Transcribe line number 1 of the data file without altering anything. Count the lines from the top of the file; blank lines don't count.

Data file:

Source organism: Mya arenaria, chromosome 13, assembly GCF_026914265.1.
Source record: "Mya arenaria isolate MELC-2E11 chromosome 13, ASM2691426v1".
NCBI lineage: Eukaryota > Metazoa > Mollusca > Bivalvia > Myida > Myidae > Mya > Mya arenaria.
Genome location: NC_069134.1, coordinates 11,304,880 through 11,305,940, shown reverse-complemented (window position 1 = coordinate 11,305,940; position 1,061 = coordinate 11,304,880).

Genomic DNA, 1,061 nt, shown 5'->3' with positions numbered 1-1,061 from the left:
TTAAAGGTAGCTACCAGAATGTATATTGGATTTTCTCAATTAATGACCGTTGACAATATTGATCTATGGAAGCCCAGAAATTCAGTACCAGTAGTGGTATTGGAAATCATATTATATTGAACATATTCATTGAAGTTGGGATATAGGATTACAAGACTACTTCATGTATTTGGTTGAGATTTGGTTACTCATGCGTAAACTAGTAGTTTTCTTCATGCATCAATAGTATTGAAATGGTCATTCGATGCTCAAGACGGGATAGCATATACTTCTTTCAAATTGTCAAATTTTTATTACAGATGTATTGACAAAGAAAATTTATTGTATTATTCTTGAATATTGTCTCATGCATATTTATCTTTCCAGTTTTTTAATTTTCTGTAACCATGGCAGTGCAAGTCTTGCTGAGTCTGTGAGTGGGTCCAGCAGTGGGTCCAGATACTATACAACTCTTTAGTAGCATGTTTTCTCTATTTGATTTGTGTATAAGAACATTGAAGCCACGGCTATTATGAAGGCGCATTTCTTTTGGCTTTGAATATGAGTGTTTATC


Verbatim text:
Source organism: Mya arenaria, chromosome 13, assembly GCF_026914265.1.